La Roche Bernard

Introduction to La Roche-Bernard La Roche-Bernard is a small town in Southern Brittany. It is a very exciting place to visit for many reasons. The town is situated on the River Vilaine, and plays host to a myriad of small boats in its natural harbour. Two superb...

Local Activities

Whatever your interests, the Brittany / Pays de la Loire region of France certainly offers an incredible range of local activities. From walking to sailing or from playing golf to relaxing on one of the many glorious sandy beaches. Do you prefer a self-catering...

La Brière

A 5 minute drive from La Roche Bernard takes you to the Parc Naturel Régional de La Brière. The park includes the largest wetland area in France outside of the Camargue. It covers around 100,000 acres. Its establishment in 1970 aimed to  protect the cultural and...

Markets in France selling food, crafts and antiques

Visiting local food, craft, and antiques markets in France is one of the most pleasurable experiences enjoyed by holidaymakers. This certainly applies to Brittany and the Pays de la Loire regions. Whether you are looking for local Pottery, Speciality salt from the...

Holiday Website Tips (2) – Be easy to contact

Make sure there is a clear and obvious way for people to get in touch with you wherever they are on your website. Failure to do so could result in lots of potential bookings finding their way to somebody else's website. A few simple ideas may make all the difference...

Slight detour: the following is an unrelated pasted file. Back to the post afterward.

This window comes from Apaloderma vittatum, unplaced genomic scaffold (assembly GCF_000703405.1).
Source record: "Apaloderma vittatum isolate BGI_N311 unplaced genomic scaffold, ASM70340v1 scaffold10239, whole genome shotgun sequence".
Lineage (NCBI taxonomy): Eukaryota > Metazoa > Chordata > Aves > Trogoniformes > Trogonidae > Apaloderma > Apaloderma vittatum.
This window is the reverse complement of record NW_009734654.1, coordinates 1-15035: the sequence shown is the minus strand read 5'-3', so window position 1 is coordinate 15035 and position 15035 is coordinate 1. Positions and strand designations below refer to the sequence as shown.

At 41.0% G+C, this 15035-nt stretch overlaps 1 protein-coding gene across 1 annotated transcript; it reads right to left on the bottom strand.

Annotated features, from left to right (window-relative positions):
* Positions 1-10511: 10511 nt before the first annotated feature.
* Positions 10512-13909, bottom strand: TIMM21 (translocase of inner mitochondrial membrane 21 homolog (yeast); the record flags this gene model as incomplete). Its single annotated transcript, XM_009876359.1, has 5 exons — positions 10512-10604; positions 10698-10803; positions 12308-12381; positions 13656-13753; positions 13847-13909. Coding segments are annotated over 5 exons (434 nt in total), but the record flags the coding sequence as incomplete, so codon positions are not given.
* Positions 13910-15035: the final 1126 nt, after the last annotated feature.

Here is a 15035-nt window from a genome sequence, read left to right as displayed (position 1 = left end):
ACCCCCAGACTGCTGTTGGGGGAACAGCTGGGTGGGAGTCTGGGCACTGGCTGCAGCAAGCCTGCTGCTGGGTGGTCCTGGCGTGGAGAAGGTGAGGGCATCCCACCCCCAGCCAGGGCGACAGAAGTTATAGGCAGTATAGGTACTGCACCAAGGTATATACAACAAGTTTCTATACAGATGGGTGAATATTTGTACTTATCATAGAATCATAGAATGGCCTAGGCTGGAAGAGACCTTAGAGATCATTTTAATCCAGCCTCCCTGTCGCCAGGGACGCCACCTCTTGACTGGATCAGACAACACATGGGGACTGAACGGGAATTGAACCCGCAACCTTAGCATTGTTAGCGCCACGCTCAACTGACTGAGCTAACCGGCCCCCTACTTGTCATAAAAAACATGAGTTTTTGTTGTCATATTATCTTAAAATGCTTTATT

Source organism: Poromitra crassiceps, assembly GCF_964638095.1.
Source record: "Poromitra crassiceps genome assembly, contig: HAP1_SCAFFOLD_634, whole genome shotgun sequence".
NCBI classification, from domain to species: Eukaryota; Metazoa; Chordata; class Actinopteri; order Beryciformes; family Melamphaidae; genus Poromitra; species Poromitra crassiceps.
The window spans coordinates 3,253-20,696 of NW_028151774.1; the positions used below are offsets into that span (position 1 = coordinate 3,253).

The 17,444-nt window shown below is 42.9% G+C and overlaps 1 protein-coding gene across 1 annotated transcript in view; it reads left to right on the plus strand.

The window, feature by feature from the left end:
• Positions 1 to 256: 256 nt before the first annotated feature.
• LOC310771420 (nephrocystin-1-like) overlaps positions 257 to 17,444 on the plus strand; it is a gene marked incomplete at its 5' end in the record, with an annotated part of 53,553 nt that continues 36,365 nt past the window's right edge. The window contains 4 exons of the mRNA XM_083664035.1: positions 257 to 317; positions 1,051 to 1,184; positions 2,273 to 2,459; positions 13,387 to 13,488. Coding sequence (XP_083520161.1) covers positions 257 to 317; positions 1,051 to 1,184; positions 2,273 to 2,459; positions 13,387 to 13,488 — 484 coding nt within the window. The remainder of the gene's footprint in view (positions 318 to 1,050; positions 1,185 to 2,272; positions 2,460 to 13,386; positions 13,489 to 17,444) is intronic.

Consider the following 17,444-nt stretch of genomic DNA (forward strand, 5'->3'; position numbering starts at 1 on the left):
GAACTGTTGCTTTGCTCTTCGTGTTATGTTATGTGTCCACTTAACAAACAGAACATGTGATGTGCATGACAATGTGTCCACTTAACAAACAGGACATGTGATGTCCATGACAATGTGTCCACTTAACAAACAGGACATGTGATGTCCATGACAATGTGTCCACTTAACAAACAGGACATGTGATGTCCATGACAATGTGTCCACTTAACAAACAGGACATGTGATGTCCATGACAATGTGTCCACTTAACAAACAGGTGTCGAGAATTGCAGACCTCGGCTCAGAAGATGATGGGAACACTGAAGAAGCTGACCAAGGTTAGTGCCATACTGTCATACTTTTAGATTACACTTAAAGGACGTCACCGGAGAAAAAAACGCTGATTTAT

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wine_1423468c[1] (267x227) I’ve been thinking about inviting our French neighbours round for a drink, or aperitif. So I thought, better just check if there is any etiquette involved. I wouldn’t want to offend them…especially as we’re English and haven’t been here too long. Oh boy…am I glad I did…as with everything else, french etiquette can be a minefield.

First of all, if you’re inviting them for drinks/aperitif, (sometimes shortened to l’apéro), a meal won’t be expected, but it’s common practice to serve nibbles. Generally, being invited for an aperitif means guests only stay for an hour – two maximum.  You also need to give a formal invitation – if you just say “come round sometime this afternoon”, they probably won’t come as you haven’t specified a time. The French like to know an exact time…and then they’ll arrive about 15 minutes late, as it’s French etiquette to be late!

Shake hands and the toast

Shaking hands (200x129) When the guests arrive, and when they leave, it’s normal practice to shake hands and, when you know them better, you can also kiss on both cheeks. In some areas of France, three or four kisses are the norm, but one is a definite no-no. It is considered rude, except with young children, where one kiss is normal.

When serving drinks, glasses should only be filled three-quarters full, and the host should propose a toast; everyone then clinks glasses saying “Santé”, (good health). An aperitif is normally sipped slowly and stops at two drinks.

Well, I’m glad I read up on the etiquette….I’m sure that this is a general guide, but forums on the internet tend to generally agree with most of the ‘rules’. Right…better get some invitations sorted!

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